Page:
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On the hottest day of the summer of 1935, thirteen-year-old Briony Tallis sees her sister Cecilia strip off her clothes and plunge into the fountain in the garden of their country house. Watching her too is Robbie Turner who, like Cecilia, has recently come down from Cambridge. By the end of that day, the lives of all three will have been changed for ever, as Briony commits a crime for which she will spend the rest of her life trying to more

Product details

  • Paperback | 384 pages
  • 130 x 196 x 30mm | 359.99g
  • Vintage Publishing
  • London, United Kingdom
  • English
  • 0099429799
  • 9780099429791
  • 4,214

Review quote

"A magnificent novel" Independent "A superb achievement" New York Times "The best thing he has ever written" Observer "He is this country's unrivalled literary giant...a fascinatingly strange, unique and gripping novel" Independent on Sunday "McEwan's best novel so far, his masterpiece" Evening Standard "A beautiful and majestic fictional panorama" -- John Updike "Subtle as well as powerful, adeptly encompassing comedy as well as atrocity, Atonement is a richly intricate book... A superb achievement" Sunday Times "Atonement is a is also an elegy to a time which, however volatile, still had certainties" The Times "An evocative depiction of the dangers of innocence and ignorance in the face of uncomfortable reality." Herald "Brilliantly explores the currents of guilt, shame and anger... Utterly satisfying, complete" Scotsman "A complex, thought-provoking novel." -- Fanny Blake Woman and Home "Smoulders with slow-burning menace" The Timesshow more

About Ian McEwan

Ian McEwan is the author of two collections of stories and twelve previous novels, including Enduring Love, Amsterdam, for which he won the Booker Prize in 1998, Atonement and, most recently, more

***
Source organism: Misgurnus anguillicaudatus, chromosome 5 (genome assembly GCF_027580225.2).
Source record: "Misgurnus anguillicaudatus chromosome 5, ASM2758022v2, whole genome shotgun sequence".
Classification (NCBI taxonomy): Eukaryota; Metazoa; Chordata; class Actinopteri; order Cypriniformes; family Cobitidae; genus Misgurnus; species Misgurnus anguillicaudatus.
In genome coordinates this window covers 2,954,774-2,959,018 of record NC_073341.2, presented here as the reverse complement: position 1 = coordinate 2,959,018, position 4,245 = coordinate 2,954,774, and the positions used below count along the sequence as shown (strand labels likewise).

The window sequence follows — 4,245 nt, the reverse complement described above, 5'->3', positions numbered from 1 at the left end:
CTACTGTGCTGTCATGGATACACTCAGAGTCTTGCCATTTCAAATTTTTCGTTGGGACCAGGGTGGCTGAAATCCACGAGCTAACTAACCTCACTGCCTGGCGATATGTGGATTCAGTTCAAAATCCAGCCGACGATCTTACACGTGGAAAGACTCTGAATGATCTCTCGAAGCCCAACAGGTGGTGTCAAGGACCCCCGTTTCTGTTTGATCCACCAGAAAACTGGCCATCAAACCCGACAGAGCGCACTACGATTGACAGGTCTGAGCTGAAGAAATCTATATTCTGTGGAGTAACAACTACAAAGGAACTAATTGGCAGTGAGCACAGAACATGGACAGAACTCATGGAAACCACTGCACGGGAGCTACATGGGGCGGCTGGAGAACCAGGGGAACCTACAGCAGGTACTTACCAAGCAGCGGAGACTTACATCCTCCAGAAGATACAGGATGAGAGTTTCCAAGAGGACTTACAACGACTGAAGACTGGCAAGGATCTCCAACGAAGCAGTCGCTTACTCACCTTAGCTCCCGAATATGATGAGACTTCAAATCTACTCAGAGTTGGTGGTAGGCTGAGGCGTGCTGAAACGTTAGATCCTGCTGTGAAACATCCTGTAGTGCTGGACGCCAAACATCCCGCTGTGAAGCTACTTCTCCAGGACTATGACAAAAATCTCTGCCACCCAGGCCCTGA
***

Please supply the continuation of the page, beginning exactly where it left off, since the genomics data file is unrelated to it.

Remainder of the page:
Review Text

On the hottest day of the summer of 1935, thirteen year-old Briony Tallis, a girl with a strange mind and a facility with words is preparing to cast, direct and star in her first melodrama. By the end of the day The Trials of Arabella remains unperformed, but Briony's talent for fantasy starts a chain of events that will dramatically change the lives of many and haunt her for more than sixty years. Atonement has three distinct parts. The first, making up more than half the novel, describes the events of that summer's day in 1935. The Tallises are an affluent family living in middle class comfort in Surrey. Father is a hazy figure, a senior ministry figure working on plans for the impending war and carrying on a secret affair in London. Neither he nor his frail and anxious wife are significant influences in their three children's lives. Cecilia, newly graduated from Cambridge, is restless and uncertain about the path of her future life. Leon, less well defined as a character, is the older brother. Briony is the youngest child, immersed in a fantasy world of her own making, who through a false and careless accusation destroys the life of Cecilia's lover, Robbie Turner, and her prospects of happiness. In part two, the narrative moves to 1940. Robbie has been released from prison and is one of the thousands of British soldiers serving in France and fleeing to Dunkirk from the German army. Briony and Cecilia, estranged from one another, are suffering in their own purgatory as nurses in London. In the third, shorter (and least successful) section set in 1999 we discover that Briony, now in her seventies and a celebrated novelist, is the author of Atonement reminiscing on the terrible consequences of her youthful mistake. Atonement, McEwan's first novel since the Booker-winning Amsterdam, is an extraordinary achievement and possibly the finest work he has yet published. It is a engrossing book, full of narrative suspense and wonderfully defined characters. It is also a consciously literary novel, with allusions to Jane Austen, Elizabeth Bowen and Henry James, but with none of the ponderous self-importance that label often suggests. Atonement confirms McEwan's great talents and well deserves its place on the Booker shortlist. (Kirkus UK)show more